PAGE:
The modern casino is all about screens. They’re the fundamental element of the slot-player interface; they’re creeping onto tables with the steady rise of electronic table games as substitutes for slower, less flexibly structured live dealer play; and they’re a crucial source of information in the sportsbook.
With these digital displays numbering in four figures at the largest casinos, it’s no surprise that the gaming industry has also explored ways to exploit the power of the pixel beyond gameplay. Slots and table game displays often now display promotional messaging as well as the game interface, while large overhead screens can act as attractors beckoning customers from across the casino floor.
But there’s also another role that digital displays can play in casinos, not only on the gaming floor but throughout the facility. It’s often called digital signage, a name earned thanks to the use of screens to replace printed signs. The state of the art in digital signage is elegant HD video or animation that grabs the customer’s attention, and typically issues a call to action in just the few seconds that they’re passing the screen.
Under the umbrella term digital signage – or alternatives, “digital out-of-home” and “screenmedia” – comes a range of customer communications techniques and styles even wider than those achievable with conventional signage.
At the extremes you might have tiny screens embedded in restaurant tables alerting patrons to that day’s entertainment options, or you might have a giant interactive video wall measuring 20 feet from corner to corner, inviting patrons to touch parts of the screen to learn about the casino or play a game. In-between these two extremes come perhaps the most common approach, LCD screens roughly the size of a large domestic TV, strategically situated in a high-footfall area of the facility where it can be seen by the passing crowds and provide them with swiftly-digested information or marketing messages.
The permutations are innumerable. What they all have in common is the use of digital displays in public places. A decade or so after these began to become mainstream, there are some well-accepted principles for success in deploying them (and some equally well-accepted no-nos), but if you ask half a dozen different consultants or integrators for advice on how to proceed, the chances are you’ll still get half a dozen different answers: so much depends on the precise needs and circumstances of your business.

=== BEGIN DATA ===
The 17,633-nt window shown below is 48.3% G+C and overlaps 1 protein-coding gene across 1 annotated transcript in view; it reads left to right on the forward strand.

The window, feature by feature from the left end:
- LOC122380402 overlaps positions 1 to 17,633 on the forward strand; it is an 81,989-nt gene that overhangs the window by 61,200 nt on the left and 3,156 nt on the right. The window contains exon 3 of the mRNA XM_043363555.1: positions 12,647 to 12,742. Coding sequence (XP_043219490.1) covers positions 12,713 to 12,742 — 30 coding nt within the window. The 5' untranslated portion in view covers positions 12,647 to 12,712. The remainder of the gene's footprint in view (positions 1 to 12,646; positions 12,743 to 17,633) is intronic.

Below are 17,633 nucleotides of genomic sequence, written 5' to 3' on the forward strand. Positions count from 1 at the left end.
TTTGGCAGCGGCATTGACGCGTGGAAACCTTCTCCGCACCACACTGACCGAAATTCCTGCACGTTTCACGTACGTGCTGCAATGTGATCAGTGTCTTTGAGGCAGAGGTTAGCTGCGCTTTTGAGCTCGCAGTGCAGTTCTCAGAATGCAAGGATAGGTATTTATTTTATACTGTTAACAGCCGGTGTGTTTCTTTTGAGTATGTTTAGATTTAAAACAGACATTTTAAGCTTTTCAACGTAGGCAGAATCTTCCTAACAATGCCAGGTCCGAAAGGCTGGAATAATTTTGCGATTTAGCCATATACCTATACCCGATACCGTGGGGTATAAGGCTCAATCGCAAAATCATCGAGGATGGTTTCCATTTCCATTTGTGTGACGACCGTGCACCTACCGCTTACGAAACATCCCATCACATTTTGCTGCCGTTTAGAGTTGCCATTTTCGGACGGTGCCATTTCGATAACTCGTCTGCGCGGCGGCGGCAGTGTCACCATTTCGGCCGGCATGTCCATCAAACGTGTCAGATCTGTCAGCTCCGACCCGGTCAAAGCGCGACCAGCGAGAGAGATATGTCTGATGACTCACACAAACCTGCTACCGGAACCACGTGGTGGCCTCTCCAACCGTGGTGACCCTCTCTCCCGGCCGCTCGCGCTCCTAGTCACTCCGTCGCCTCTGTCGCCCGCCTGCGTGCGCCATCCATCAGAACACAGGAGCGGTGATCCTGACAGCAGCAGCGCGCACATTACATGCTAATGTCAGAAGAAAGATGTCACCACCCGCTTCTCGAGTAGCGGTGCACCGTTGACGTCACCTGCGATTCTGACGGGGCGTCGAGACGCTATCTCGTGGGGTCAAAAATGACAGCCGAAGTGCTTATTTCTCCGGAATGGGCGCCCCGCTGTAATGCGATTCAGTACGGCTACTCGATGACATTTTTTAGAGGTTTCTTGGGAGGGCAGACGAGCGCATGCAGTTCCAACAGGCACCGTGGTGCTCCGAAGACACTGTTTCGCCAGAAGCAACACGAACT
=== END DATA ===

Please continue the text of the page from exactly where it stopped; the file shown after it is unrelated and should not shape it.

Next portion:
There’s no substitute, then, for looking at what other casinos have done, and for talking in detail with several specialist firms at a trade show or other event where you can efficiently see, and compare, many perspectives in a short time.
Here, we’ll suggest that when you consider all the advice and experience you’ll get from different quarters, it breaks down into four key elements: define, design, implement, and resource.
You’ll notice that none of those elements is called “screens”, or “network infrastructure”, or “software”, or anything else technical or product-oriented. That’s because implementing digital signage is not, at heart, a technology challenge: in fact, the underlying technology is pretty simple (if you’ve ever played a movie from your laptop through the TV, you’re halfway there already, although of course there’s rather more complexity to be dealt with once you scale that up to a whole casino).
The challenges are not in making the digital signage work…they lie in making it work for your business. And that’s where our four elements come in.

Clearly setting out your goals for a digital signage project is even more critical than for many other undertakings in the business, for a number of reasons. First, it is easy to get led by the technology; you can go a long way toward avoiding this by forming a multi-disciplinary project team at an early stage, likely including representatives from marketing, customer relations, facilities, service delivery departments such as floor operations and food and beverage, and finance (who will need to understand where the payback on the project is expected), as well as IT.